TL;DR: “Sweet madness” is an allusion to Milton’s Comus, which itself alludes to Homer’s Odyssey.
Aurobindo admired the works of John Milton, as we can see from his poetry criticism:
As [the magnificent Elizabethan outburst] dies away, we have the lonely figure of Milton with his strenuous effort at an intellectual poetry cast in the type of the ancients. The age which succeeds is that of a trivial intellectuality which does not follow the lead of Milton and is the exact contrary of the Elizabethan form and spirit, the thin and arid reign of Pope and Dryden.
Sri Aurobindo (1953). ‘The Course of English Poetry’. In The Future Poetry, pp. 72–73. Pondicherry: Sri Aurobindo Ashram.
Aurobindo emulated Milton by writing Savitri, a religious epic in blank verse, on the model of Milton’s Paradise Lost. So we should not be surprised when Aurobindo alludes to Milton. Here “sweet madness” comes from Milton’s masque Comus (1634), where Comus praises the song of the anonymous “Lady” thus:
I have oft heard
My mother Circe with the Sirens three,
Amidst the flowery-kirtled Naiades,
Culling their potent herbs and baleful drugs,
Who, as they sung, would take the prisoned soul,
And lap it in Elysium: Scylla wept,
And chid her barking waves into attention,
And fell Charybdis murmured soft applause.
Yet they in pleasing slumber lulled the sense,
And in sweet madness robbed it of itself;†
But such a sacred and home-felt delight,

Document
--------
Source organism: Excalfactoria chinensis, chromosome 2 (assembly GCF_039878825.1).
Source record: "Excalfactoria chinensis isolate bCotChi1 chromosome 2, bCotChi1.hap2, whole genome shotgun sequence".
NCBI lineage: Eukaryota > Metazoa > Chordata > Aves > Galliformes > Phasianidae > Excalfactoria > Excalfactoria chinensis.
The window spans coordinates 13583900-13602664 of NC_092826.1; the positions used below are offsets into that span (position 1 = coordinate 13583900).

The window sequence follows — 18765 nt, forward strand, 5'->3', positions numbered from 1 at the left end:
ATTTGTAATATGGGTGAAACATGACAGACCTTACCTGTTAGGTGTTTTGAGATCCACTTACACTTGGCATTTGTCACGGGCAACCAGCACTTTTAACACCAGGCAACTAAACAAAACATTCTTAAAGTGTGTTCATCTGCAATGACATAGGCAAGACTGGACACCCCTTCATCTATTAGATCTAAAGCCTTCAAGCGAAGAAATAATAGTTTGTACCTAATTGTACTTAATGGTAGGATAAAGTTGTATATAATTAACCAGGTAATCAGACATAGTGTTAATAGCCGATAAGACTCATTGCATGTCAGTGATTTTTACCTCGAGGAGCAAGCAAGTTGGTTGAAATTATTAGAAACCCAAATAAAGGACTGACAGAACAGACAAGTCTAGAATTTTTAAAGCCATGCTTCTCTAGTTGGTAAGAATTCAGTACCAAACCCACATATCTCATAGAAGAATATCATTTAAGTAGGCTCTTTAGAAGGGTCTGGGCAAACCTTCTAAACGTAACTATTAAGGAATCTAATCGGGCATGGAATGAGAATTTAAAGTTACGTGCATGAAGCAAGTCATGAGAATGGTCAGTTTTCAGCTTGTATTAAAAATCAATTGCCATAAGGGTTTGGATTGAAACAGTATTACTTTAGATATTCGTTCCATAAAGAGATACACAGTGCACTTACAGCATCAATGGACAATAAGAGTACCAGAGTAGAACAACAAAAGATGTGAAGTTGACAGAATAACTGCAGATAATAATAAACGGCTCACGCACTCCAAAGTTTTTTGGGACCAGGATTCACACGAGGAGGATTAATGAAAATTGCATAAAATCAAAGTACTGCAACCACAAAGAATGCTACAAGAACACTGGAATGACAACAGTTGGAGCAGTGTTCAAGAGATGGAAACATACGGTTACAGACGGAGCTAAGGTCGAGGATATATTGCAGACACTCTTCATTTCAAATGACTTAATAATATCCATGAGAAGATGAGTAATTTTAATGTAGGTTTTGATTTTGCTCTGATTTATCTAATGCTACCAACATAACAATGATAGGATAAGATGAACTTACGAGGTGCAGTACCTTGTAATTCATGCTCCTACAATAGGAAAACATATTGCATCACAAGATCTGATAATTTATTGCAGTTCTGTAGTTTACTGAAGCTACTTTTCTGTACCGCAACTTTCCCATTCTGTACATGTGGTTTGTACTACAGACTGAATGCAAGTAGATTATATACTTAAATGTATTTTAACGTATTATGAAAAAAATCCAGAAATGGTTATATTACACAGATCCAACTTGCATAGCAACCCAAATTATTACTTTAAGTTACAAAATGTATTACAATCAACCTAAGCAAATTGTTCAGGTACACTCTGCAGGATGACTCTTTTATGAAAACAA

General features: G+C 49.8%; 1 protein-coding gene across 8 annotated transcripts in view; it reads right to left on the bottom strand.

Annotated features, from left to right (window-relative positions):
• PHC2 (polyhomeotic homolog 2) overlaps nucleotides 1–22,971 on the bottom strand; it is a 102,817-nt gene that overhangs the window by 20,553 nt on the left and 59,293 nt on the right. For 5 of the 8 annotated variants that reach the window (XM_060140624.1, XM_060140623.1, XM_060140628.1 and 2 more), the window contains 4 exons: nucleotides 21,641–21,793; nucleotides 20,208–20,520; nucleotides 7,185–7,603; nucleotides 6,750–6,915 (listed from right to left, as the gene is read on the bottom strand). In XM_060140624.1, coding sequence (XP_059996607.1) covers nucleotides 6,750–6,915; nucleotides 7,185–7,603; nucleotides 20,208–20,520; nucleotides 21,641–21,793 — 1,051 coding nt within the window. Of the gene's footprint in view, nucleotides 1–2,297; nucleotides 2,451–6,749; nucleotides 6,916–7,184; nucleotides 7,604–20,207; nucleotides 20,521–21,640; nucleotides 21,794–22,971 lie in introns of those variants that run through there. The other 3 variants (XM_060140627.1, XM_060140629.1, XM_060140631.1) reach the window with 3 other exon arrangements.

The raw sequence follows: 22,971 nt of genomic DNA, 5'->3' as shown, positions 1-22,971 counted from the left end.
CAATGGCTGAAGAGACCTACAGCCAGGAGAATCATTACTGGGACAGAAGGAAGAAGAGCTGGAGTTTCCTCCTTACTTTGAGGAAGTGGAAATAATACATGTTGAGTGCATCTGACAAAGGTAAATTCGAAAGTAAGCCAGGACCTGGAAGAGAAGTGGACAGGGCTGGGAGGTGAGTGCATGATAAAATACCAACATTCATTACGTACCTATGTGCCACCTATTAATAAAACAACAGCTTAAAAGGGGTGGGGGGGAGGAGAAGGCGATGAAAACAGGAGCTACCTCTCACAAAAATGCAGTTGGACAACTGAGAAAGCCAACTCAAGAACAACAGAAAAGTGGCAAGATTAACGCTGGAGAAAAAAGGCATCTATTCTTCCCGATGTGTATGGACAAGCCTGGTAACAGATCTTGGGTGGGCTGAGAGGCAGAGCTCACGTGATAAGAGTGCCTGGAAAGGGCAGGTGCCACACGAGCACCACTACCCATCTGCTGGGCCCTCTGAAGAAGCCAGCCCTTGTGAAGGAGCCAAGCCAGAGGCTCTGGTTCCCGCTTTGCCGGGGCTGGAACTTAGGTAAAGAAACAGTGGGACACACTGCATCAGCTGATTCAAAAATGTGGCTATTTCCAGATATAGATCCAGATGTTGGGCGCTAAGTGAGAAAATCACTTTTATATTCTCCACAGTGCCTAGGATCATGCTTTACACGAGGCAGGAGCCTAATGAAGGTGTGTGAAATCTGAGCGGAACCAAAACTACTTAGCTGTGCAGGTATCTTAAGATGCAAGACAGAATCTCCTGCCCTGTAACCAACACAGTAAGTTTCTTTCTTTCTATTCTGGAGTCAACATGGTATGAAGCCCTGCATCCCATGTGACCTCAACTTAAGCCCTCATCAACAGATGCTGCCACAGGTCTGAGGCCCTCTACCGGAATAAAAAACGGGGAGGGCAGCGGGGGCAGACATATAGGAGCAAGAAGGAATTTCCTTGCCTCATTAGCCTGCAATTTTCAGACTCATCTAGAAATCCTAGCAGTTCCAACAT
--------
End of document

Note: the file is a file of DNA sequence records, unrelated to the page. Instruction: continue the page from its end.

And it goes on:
Such sober certainty of waking bliss,
I never heard till now.
John Milton (1634). Comus, lines 252–264. Project Gutenberg.
† See this answer for a discussion of the puzzling phrase “robbed it of itself”.
In the passage from Comus, Milton references characters from Homer’s Odyssey: Circe was a sorceress who drugged Odysseus’ sailors and turned them into pigs; the Sirens were creatures who enchanted men with their beautiful singing; and Scylla and Charybdis were sea-monsters. Circe warned Odysseus of the Sirens thus:
First you will raise the island of the Sirens,
those creatures who spellbind any man alive,
whoever comes their way. Whoever draws too close,
off guard, and catches the Sirens' voices in the air—
no sailing home for him, no wife rising to meet him,
no happy children beaming up at their father's face.
The high, thrilling song of the Sirens will transfix him,
rotting away, rags of skin shriveling on their bones …
Homer. Odyssey, book XII. Translated by Robert Fagles (1996). Penguin.
So Milton’s “sweet madness” describes the enchantment of Circe’s drugs and the Sirens’ song. The phrase “sweet madness” is a paradox, an “apparently absurd or self-contradictory statement or proposition” (OED) which challenges the reader to figure out how to interpret it. Here the effect of the enchantments is “sweet” because it is pleasant, but “madness” because it robs the victims of “sense”, that is, their capacity for rational thought, leaving them as pigs on the island of Circe, or skeletons on the meadows of the Sirens.
The paradox works the same way in Aurobindo: love is “sweet” because it is pleasing, but “madness” because it leads to irrational behaviour. The word “rapturous” captures both of these ideas in a single term: rapture is both “a fit of intense delight” and “the fact of being carried onward or swept along”, as the rational mind is by the force of emotion.